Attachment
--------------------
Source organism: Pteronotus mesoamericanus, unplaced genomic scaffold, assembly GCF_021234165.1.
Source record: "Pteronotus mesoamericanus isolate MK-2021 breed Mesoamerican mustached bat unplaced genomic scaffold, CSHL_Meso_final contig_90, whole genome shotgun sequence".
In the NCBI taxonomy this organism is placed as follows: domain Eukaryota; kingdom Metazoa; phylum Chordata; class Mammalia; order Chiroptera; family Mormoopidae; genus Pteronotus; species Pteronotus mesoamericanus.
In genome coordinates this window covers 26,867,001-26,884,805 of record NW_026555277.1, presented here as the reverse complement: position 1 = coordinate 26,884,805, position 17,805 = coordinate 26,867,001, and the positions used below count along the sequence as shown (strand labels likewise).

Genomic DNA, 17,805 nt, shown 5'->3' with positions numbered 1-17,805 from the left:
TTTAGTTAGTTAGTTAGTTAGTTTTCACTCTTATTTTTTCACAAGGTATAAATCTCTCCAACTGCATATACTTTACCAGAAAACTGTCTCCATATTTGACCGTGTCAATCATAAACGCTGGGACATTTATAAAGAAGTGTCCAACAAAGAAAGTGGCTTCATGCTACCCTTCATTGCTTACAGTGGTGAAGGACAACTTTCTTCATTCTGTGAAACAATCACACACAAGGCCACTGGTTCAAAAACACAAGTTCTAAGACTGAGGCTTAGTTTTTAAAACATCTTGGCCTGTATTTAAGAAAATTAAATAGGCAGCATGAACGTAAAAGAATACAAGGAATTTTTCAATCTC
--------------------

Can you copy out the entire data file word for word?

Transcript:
Source organism: Pteronotus mesoamericanus, unplaced genomic scaffold, assembly GCF_021234165.1.
Source record: "Pteronotus mesoamericanus isolate MK-2021 breed Mesoamerican mustached bat unplaced genomic scaffold, CSHL_Meso_final contig_90, whole genome shotgun sequence".
In the NCBI taxonomy this organism is placed as follows: domain Eukaryota; kingdom Metazoa; phylum Chordata; class Mammalia; order Chiroptera; family Mormoopidae; genus Pteronotus; species Pteronotus mesoamericanus.
In genome coordinates this window covers 26,867,001-26,884,805 of record NW_026555277.1, presented here as the reverse complement: position 1 = coordinate 26,884,805, position 17,805 = coordinate 26,867,001, and the positions used below count along the sequence as shown (strand labels likewise).

Genomic DNA, 17,805 nt, shown 5'->3' with positions numbered 1-17,805 from the left:
TTTAGTTAGTTAGTTAGTTAGTTTTCACTCTTATTTTTTCACAAGGTATAAATCTCTCCAACTGCATATACTTTACCAGAAAACTGTCTCCATATTTGACCGTGTCAATCATAAACGCTGGGACATTTATAAAGAAGTGTCCAACAAAGAAAGTGGCTTCATGCTACCCTTCATTGCTTACAGTGGTGAAGGACAACTTTCTTCATTCTGTGAAACAATCACACACAAGGCCACTGGTTCAAAAACACAAGTTCTAAGACTGAGGCTTAGTTTTTAAAACATCTTGGCCTGTATTTAAGAAAATTAAATAGGCAGCATGAACGTAAAAGAATACAAGGAATTTTTCAATCTC